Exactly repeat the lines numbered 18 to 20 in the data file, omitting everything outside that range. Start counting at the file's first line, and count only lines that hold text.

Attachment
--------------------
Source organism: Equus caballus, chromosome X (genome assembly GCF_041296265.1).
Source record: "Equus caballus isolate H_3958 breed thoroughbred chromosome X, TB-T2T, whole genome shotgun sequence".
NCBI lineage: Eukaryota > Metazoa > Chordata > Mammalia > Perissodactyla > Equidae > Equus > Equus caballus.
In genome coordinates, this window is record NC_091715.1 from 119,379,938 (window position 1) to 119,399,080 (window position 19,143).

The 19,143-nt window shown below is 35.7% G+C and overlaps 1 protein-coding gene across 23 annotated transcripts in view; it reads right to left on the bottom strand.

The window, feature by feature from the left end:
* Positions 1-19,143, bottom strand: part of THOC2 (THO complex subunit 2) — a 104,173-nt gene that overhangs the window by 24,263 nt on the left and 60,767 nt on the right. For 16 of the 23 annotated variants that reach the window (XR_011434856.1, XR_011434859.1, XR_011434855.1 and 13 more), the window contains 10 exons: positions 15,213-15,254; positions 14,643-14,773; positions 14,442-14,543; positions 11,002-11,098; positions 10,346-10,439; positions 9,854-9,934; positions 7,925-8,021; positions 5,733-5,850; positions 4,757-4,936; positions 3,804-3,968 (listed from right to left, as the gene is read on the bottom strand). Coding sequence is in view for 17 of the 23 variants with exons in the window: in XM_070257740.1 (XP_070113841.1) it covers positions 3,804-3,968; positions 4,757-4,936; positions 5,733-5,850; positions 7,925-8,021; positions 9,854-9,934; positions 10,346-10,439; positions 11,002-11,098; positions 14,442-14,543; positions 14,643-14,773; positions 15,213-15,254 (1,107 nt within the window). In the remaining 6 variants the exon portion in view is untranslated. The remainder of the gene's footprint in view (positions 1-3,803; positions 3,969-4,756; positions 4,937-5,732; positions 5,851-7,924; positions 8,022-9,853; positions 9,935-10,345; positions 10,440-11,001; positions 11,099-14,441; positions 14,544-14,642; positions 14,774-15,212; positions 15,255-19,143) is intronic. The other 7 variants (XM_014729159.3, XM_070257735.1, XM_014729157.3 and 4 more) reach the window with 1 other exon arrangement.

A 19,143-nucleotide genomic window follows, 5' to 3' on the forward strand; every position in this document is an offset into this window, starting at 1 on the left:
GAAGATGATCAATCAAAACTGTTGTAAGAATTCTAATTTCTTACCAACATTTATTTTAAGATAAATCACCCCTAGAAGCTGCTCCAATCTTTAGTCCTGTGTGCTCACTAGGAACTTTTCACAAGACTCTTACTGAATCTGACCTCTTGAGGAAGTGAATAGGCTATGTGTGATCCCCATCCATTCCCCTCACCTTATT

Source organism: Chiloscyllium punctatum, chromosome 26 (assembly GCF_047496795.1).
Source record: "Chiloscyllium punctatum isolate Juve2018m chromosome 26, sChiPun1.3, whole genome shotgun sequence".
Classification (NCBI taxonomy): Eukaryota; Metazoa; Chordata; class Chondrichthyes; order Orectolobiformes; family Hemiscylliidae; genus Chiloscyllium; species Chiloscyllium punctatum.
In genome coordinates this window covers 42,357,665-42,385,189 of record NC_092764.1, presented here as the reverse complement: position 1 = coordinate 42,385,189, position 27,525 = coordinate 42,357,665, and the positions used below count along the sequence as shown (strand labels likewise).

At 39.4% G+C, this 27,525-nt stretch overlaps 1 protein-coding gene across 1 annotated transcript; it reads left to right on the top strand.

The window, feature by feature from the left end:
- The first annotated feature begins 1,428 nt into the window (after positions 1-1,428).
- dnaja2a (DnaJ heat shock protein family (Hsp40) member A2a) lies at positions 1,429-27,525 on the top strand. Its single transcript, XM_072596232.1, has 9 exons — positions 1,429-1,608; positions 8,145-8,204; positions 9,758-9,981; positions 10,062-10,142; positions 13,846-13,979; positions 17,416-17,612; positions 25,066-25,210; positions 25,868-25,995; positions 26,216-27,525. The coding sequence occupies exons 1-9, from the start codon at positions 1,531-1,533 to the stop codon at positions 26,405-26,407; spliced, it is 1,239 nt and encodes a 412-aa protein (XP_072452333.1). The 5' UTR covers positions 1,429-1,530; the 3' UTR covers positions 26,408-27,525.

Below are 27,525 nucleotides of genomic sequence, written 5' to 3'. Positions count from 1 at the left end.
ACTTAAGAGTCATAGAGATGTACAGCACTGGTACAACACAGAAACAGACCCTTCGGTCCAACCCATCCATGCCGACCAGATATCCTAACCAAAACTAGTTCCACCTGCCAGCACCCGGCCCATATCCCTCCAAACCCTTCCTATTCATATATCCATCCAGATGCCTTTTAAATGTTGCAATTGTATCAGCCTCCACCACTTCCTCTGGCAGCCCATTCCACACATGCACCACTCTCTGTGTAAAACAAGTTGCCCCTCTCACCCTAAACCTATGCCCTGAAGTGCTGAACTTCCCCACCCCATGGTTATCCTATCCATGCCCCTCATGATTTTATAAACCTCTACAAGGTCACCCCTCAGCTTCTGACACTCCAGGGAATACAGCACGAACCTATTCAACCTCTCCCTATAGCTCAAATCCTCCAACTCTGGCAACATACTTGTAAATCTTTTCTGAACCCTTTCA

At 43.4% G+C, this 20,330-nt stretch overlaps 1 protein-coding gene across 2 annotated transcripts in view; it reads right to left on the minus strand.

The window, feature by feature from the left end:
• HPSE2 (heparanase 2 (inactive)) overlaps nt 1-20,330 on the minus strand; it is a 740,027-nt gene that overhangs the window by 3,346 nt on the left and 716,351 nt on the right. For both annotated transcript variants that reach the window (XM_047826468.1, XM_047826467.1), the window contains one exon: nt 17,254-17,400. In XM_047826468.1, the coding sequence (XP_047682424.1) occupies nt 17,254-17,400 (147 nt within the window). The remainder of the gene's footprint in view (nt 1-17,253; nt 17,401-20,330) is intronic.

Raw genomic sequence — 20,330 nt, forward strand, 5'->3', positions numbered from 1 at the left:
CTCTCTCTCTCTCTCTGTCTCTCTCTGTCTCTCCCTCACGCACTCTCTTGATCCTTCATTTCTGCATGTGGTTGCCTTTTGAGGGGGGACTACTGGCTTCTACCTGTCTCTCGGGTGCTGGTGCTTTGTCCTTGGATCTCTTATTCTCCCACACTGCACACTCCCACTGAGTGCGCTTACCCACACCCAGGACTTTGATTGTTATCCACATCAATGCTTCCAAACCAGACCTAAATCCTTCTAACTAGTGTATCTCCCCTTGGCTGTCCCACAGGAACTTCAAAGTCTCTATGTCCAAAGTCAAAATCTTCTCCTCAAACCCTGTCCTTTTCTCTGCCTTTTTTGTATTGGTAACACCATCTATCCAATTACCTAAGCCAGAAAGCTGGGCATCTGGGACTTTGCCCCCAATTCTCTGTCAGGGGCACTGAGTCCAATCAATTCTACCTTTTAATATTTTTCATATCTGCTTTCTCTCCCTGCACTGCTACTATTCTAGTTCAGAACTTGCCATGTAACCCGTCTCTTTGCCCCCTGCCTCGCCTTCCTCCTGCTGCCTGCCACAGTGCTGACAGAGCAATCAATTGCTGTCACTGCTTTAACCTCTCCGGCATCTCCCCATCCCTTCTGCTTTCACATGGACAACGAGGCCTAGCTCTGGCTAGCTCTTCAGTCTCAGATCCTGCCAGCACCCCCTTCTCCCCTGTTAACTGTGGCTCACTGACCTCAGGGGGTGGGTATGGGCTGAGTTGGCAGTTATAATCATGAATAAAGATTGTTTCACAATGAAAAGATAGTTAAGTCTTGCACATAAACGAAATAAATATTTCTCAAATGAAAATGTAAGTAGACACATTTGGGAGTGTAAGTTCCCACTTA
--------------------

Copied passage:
Below are 27,525 nucleotides of genomic sequence, written 5' to 3'. Positions count from 1 at the left end.
ACTTAAGAGTCATAGAGATGTACAGCACTGGTACAACACAGAAACAGACCCTTCGGTCCAACCCATCCATGCCGACCAGATATCCTAACCAAAACTAGTTCCACCTGCCAGCACCCGGCCCATATCCCTCCAAACCCTTCCTATTCATATATCCATCCAGATGCCTTTTAAATGTTGCAATTGTATCAGCCTCCACCACTTCCTCTGGCAGCCCATTCCACACATGCACCACTCTCTGTGTAAAACAAGTTGCCCCTCTCACCCTAAACCTATGCCCTGAAGTGCTGAACTTCCCCACCCCATGGTTATCCTATCCATGCCCCTCATGATTTTATAAACCTCTACAAGGTCACCCCTCAGCTTCTGACACTCCAGGGAATACAGCACGAACCTATTCAACCTCTCCCTATAGCTCAAATCCTCCAACTCTGGCAACATACTTGTAAATCTTTTCTGAACCCTTTCA

At 43.4% G+C, this 20,330-nt stretch overlaps 1 protein-coding gene across 2 annotated transcripts in view; it reads right to left on the minus strand.